As part of my 57th birthday celebrations, Sally took me to Malhamdale near the source of the River Aire. I’ve been before and I hope I’ll go again. It’s one of those places once seen never forgotten – whether you encounter it first on the big screen in Harry Potter and the Deathly Hallows – or whether like me you were brought here by Geography teachers in mass groups of teenagers to be amazed at the clints, grikes, limestone pavement, sink holes, rocks galore and the realisation that the planet is a heaving, living, destructive, beautiful force of nature.
It’s at the top of Malham Cove that Harry and Hermione rest and try and figure stuff out. The colossal waterfall that once poured over the top of it is long gone, but the sight of the curving cliff, from below, from above, from the sides and from afar is a wonder of the Yorkshire dales. Enough to make a Muggle marvel. Priest Thomas West in 1779 described Malham Cove as like “the age-tinted wall of a prodigious castle.”
No less weird is walking to and around Malham Tarn, the glacial lake which seems to sit like a spooky infinity pool in a flat patch of desolate moorland. An atmospheric place to sit in the rain among the sheep shit and eat your sandwiches…. tasty. Charles Kingsley was inspired to write The Water Babies after visiting the Cove and Tarn – child chimney sweeps forever rejoiced.
As a teenager Janet’s Foss was my first sight of a waterfall in real life rather than in the pages of an Enid Blyton book. And on this trip we happened to visit twice – the second day after torrential rain the night before and the bigger volume of water made the magical place seem like a completely new location. Does a fairy queen live in the cave behind the fall? Is the pope a Catholic?
And the other oft-visited place is the terrifying ravine, Gordale Scar. It’s somewhere to visit if you want to feel insignificant – a crack or chasm in the crust of the Earth with humans staring up at the immense cliffs. On our Geography Field trip – back in the 1970s – the teachers led us UP the Scar which is still possible when the two waterfalls are not heavy but at my age now – and having been a teacher – it just seems to be such a reckless, dangerous, impossible thing to have done. But I know I did.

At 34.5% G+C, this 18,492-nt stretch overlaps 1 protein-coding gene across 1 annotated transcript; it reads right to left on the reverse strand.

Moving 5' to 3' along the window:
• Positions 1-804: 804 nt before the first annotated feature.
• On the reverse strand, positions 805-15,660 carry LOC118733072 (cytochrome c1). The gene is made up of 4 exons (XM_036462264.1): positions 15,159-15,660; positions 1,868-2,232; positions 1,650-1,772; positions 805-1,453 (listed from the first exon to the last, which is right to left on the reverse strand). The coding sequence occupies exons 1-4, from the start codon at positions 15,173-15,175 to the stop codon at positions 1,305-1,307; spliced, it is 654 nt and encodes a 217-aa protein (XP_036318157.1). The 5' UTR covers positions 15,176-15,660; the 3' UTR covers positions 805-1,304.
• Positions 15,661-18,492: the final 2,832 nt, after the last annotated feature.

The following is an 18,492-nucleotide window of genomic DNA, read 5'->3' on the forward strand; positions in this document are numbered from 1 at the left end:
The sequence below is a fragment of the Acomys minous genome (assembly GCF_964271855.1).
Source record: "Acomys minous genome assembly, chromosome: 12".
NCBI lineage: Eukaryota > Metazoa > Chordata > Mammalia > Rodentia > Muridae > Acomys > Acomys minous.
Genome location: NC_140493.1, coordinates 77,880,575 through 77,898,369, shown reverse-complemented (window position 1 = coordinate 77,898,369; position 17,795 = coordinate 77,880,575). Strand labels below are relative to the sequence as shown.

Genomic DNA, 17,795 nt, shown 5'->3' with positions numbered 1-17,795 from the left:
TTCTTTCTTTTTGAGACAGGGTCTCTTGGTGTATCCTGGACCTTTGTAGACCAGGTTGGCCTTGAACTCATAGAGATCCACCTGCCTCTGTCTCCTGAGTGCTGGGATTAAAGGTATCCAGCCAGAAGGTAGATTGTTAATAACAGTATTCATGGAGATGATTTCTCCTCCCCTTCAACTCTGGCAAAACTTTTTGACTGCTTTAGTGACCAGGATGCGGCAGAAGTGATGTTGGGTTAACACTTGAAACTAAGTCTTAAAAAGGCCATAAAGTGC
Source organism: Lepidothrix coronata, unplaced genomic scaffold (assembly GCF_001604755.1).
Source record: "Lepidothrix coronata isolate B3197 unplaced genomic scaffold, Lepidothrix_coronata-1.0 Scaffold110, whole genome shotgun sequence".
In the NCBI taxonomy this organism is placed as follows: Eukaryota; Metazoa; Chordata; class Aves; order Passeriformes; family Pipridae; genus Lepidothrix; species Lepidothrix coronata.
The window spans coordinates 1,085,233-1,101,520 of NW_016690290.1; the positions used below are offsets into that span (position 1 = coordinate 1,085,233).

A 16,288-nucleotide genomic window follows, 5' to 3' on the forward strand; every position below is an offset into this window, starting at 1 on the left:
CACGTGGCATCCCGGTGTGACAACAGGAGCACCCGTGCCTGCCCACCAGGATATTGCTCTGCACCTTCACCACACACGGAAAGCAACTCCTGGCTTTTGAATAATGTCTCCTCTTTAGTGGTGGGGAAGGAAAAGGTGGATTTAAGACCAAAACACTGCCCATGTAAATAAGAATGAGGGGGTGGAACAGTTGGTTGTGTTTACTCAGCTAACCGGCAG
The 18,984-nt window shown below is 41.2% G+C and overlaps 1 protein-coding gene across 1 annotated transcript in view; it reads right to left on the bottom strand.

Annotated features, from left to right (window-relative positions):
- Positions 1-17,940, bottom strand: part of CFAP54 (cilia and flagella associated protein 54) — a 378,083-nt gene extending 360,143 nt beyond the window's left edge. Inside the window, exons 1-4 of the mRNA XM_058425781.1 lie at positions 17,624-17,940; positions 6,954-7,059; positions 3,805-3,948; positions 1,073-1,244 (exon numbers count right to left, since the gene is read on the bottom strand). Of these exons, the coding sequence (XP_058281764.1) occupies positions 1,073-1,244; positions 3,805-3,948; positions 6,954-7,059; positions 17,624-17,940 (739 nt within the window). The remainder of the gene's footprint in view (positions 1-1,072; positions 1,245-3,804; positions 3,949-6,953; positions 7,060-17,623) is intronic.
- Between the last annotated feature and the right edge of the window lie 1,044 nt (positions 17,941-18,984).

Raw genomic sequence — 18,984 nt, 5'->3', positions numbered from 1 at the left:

Beck Hall Hotel
After two days hiking (well over 20,000 steps each day) it was gorgeous to come to rest each night at Beck Hall, a gorgeously-sited and whimsical place to stay over a clapper bridge. A fireside snug, jigsaw/games table, hearty food, welcoming staff, a comfy bed and the sound of Malham Beck running by all night, having poured down from the Scar, over Janet’s Foss, through Malhamdale and joining the River Aire to flow back home through Saltaire.
Saturday, 14 October 2017
Saturday, 7 October 2017
Guess what’s on display at the Science + Media Museum in Bradford? It’s the final parachute and the small (savagely-burned) Soyuz capsule that brought Tim Peake back to Earth in June 2016 after his six month mission to the International Space Station. The capsule is remarkable – it looks ancient, it looks small, it contained three crew members! You can take a selfie in an astronaut suit and (book to) experience a Virtual Reality descent to Earth wearing goggles, guided by Major Peake. The display has already been to London and will be going to York, Manchester, Edinburgh, Cardiff and Belfast. If you can’t make it to Bradford (between now and November 19th), then try and catch it elsewhere. It didn’t take long to see everything in the display but it filled up my imagination for many days.
"The smells of Earth are just so strong"
Tim Peake’s mission covered a distance of over 100 million kilometres and orbited Earth around 3,000 times. The pictures he sent back for publication were incredible and made a mockery of the ephemeral political intricacies of the human race. Asked how he felt after landing, Maj Peake said: "Truly elated, the smells of Earth are just so strong, just so good to be back on Earth. I'll look forward to seeing the family."
Into the stars
I’m still on a breathing space break from writing my YA trilogy after finishing Book One Draft One but, if I haven’t mentioned it before, I’ll reveal that it’s set on another planet – over a thousand years into the future when Earth has had to be abandoned. I feel confident that I’m writing speculative fiction rather than fantasy because the Tim Peake/Soyuz display and follow up research convinces me that humans could survive on a number of planets in the universe. If we rechannelled the money we spent on arms and weapons of mass destruction to the exploration of outer space we would soon be giving our future destinations names. Maybe one could be called Rhenium like the planet in my book…